February 15, 2023 / VVS Films
Liam Neeson, Diane Kruger, Jessica Lange, Danny Houston
MARLOWE, a gripping noir crime thriller set in late 1930’s Los Angeles, centers around a street-wise, down on his luck detective; Philip Marlowe, played by Liam Neeson, who is hired to find the ex-lover of a glamorous heiress (Diane Kruger), daughter of a well-known movie star (Jessica Lange). The disappearance unearths a web of lies, and soon Marlowe is involved in a dangerous, deadly investigation where everyone involved has something to hide.
Written By Darren
Rating 1 out of 5
Marlowe tries to emulate the classic noirs that used to be prevalent in Hollywood with the classic Hollywood setting, but a weak story and uninspired performances make this film one of the weakest of the year so far.
Liam Neeson has been starring largely in action films since Taken was released, not allowing his full range as an actor to be on display. So when I first saw the trailer for Marlowe, giving Neeson another genre to flex his acting abilities in that does not require him to have that “specific set of skills,” I was excited. And with a supporting cast of Diane Kruger, Jessica Lange, Danny Huston, Alan Cumming and Daniela Melchior, this film was primed to be an entertaining watch. However, the film gets off to a rocky start which is never corrected, instead resulting in a film I struggled to finish.
Set during the Golden Age of Hollywood, the film follows Phillip Marlowe, a private detective hired by Clare Cavendish to find her ex-lover, Nico Peterson, who is missing but presumed dead. However as Marlowe begins poking around Los Angeles inquiring about Nico, he quickly discovers that Nico is just a piece of the puzzle in a far larger conspiracy that will stop at nothing from letting Marlowe uncover the truth as to what is happening behind the scenes in Hollywood.
Phillip Marlowe is a literary character that has been brought to life by many actors, including the likes of Danny Glover, James Caan, Humphrey Bogart and Jason O’Mara. This character has stood the test of time, but this iteration of the character does not provide any insight as to why. This screenplay, based upon the recent novel by John Banville, is your basic noir mystery. There is nothing shocking or remotely revolutionary, or if I’m being frank, even entertaining about this film. We follow Marlowe on his most recent cast, meeting a cast of characters along the way. The production and costume design is good, bringing to life 1930s Los Angeles on screen as Marlowe traverses many locations throughout the story, which helps create the world of the film.
By the end of the film, it ties all the characters and various subplots together for a larger conspiracy, but it comes out of nowhere. And not even in a good way. Most films you know that something larger is going on before learning exactly what it is, but this film consistently buries the lead and fails to stimulate any excitement as to where the plot is going. It was to such an extent that I was consistently bored during the film, hoping it would either get moving with an interesting plot thread or end already.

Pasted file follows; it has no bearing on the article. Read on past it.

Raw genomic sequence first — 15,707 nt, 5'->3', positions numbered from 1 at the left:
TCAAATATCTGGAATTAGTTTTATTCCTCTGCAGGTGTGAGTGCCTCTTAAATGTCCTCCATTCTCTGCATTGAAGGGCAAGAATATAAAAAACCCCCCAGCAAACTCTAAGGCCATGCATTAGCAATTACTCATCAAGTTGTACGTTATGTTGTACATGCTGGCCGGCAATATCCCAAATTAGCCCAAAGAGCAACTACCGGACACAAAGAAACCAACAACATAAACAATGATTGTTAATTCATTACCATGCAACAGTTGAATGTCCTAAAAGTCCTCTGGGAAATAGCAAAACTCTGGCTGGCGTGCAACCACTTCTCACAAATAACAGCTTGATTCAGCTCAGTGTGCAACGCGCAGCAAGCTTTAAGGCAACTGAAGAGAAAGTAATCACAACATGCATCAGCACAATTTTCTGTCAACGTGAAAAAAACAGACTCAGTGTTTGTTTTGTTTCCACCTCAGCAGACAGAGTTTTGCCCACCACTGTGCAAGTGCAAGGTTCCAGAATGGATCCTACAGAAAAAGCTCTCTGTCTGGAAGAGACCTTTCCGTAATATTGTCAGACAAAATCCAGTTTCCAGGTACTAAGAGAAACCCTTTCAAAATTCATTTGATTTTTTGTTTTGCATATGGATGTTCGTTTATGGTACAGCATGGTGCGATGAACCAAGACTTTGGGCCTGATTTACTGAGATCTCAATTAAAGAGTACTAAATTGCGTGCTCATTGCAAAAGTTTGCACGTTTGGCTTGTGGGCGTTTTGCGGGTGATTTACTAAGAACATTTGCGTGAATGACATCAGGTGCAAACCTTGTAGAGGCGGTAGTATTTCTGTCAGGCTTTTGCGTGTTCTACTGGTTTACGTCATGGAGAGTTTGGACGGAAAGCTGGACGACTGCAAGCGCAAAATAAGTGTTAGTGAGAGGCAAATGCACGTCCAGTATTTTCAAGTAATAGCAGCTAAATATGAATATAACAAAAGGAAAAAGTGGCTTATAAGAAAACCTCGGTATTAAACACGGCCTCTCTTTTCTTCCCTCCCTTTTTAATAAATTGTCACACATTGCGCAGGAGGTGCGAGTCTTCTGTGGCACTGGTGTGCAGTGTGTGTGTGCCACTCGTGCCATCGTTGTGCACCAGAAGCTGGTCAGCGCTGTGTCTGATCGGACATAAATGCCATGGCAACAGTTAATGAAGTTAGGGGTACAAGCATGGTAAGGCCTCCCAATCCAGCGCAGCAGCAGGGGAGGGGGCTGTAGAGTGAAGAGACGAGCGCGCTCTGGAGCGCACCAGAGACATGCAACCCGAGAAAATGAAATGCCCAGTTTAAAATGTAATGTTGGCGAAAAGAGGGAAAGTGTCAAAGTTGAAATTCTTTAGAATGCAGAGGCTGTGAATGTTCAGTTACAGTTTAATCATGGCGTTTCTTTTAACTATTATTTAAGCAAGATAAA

Not helping the situation is the majority of the film’s performances. Neeson gives his usual lifeless performance that works well in the action thrillers that he has starred in recently. While that works in films where he is required to have a certain set of skills and beat bad guys to a pulp, the character of Marlowe requires more intelligence and logical deduction than Neeson brings to the role. It’s an unfortunate scenario where the performance misses the mark and ultimately sinks the film as the screenplay is very dependent on the lead performance being the focal point of the film. And for the most part, the supporting cast fails to rise to the occasion too, failing to bring to life interesting supporting characters to help build the mystery of the film, which is disappointing given the talent on camera.
The saving grace of the film is Jessica Lange, delivering the best performance of the film. While she only has a handful of scenes, the second that Lange appears on camera that film comes to life. She gives a riveting performance as Dorothy Cavendish, Clare’s mother, chewing up each line of dialogue and being the life that the rest of this film needed to entertain. Lange has been in Hollywood since the 70s, and she shows no sign of stopping giving sensational performances decades later. It is just too bad she maybe has seven minutes of screen time as the film overall needed a lot more Lange to make it tolerable.
While the noir genre is a genre that I truly appreciate given the plots and memorable detectives you meet in such films, Marlowe fails to rise to the occasion. Liam Neeson is truly miscast as Phillip Marlowe plus a collection of lackluster supporting performances and a story that fails to generate excitement or tension, not even screen legend Jessica Lange can salvage this film.